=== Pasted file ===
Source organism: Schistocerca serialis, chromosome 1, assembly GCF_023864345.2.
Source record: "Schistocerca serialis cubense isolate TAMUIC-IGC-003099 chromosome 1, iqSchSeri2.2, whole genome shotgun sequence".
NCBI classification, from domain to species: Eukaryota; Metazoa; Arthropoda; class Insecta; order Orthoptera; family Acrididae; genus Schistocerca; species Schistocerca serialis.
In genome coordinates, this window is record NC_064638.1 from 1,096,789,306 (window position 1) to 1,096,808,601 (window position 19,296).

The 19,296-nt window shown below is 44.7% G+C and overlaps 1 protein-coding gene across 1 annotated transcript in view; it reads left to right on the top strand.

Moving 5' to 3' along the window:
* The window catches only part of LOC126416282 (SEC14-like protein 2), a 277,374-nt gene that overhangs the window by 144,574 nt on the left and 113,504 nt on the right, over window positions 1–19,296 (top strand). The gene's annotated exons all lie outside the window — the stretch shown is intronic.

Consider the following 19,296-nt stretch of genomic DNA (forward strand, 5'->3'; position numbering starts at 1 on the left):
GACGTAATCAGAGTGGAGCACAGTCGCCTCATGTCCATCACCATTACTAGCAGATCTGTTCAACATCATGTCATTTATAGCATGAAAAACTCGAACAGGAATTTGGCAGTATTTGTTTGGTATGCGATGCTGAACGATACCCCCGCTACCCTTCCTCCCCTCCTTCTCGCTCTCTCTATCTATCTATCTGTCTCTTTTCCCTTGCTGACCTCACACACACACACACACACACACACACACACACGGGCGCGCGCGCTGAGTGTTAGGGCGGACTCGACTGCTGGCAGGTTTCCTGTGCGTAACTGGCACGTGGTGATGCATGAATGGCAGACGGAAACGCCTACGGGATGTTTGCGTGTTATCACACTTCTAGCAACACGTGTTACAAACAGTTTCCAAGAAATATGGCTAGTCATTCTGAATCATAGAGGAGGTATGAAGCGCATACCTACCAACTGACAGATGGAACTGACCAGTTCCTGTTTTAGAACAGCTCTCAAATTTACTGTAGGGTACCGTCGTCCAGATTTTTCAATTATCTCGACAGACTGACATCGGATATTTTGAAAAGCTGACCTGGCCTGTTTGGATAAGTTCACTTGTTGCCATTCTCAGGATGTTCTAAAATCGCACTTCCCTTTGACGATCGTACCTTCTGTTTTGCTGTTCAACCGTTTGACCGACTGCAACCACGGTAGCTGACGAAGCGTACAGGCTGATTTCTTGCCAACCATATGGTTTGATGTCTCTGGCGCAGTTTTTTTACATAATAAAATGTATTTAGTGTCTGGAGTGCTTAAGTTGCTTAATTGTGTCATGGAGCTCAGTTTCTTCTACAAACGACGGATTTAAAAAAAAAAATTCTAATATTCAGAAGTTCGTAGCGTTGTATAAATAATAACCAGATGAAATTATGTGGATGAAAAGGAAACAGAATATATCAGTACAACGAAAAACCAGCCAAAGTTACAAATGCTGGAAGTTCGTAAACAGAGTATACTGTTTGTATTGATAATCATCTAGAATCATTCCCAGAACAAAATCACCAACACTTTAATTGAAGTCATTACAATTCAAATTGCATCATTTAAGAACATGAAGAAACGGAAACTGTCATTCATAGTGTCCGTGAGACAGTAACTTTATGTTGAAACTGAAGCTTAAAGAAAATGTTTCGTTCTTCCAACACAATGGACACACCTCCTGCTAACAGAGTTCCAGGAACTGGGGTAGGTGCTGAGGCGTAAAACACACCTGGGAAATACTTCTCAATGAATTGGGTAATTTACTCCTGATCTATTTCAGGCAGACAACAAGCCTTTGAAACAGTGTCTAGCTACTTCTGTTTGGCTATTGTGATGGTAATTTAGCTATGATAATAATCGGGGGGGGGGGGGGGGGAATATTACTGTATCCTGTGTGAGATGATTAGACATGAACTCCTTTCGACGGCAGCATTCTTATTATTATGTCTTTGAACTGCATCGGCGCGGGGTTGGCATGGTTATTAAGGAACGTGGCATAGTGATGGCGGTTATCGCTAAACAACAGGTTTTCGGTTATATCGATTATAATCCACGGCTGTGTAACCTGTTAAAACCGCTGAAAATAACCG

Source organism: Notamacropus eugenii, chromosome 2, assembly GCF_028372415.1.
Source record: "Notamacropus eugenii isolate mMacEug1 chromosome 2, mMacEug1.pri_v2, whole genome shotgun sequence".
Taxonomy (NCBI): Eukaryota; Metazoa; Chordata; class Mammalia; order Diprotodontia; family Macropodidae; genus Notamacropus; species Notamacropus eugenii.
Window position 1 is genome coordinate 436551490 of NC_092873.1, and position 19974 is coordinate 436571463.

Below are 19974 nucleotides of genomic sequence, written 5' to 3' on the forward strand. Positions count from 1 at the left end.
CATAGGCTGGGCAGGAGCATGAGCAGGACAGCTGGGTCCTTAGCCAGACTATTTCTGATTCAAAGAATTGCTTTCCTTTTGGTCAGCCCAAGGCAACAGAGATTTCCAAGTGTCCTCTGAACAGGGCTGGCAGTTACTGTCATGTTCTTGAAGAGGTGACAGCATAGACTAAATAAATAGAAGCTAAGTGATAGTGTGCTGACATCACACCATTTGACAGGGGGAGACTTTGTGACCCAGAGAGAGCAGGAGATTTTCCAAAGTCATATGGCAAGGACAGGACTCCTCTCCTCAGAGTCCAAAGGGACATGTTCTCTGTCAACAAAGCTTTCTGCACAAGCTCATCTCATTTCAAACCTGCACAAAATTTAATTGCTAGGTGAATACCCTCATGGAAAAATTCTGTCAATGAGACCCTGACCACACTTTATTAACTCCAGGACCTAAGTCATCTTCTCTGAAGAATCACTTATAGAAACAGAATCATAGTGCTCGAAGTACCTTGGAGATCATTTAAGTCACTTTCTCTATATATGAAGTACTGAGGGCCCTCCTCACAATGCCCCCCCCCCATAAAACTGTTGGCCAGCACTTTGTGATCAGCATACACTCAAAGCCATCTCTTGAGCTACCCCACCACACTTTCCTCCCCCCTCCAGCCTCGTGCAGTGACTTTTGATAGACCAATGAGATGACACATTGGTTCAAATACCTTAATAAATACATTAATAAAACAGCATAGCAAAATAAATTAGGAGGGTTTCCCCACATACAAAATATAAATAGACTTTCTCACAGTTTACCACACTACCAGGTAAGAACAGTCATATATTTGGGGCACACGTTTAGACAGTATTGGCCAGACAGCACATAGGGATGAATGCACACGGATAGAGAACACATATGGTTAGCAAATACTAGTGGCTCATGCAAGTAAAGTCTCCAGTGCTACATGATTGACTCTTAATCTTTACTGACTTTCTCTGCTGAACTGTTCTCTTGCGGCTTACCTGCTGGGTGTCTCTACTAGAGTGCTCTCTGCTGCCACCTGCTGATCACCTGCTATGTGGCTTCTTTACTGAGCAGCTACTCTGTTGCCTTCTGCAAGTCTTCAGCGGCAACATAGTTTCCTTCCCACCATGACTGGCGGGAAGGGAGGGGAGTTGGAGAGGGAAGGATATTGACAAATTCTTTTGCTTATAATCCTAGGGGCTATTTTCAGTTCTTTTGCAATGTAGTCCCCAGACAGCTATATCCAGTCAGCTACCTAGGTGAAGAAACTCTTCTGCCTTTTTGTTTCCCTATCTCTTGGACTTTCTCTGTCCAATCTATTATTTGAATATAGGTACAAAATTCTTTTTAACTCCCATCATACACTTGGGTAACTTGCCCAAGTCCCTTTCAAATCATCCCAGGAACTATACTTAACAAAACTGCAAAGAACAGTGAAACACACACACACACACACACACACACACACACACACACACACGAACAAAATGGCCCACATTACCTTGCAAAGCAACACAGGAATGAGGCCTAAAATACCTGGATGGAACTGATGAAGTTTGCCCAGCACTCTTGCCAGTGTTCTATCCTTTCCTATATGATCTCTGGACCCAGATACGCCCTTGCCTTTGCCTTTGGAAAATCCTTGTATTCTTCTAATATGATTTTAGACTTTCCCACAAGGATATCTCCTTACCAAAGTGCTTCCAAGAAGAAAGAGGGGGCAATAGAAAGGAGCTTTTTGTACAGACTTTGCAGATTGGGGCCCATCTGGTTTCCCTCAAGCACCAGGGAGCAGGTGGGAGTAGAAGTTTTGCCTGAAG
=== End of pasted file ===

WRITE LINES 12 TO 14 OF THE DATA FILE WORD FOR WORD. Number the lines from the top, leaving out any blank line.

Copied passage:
Taxonomy (NCBI): Eukaryota; Metazoa; Chordata; class Mammalia; order Diprotodontia; family Macropodidae; genus Notamacropus; species Notamacropus eugenii.
Window position 1 is genome coordinate 436551490 of NC_092873.1, and position 19974 is coordinate 436571463.

Below are 19974 nucleotides of genomic sequence, written 5' to 3' on the forward strand. Positions count from 1 at the left end.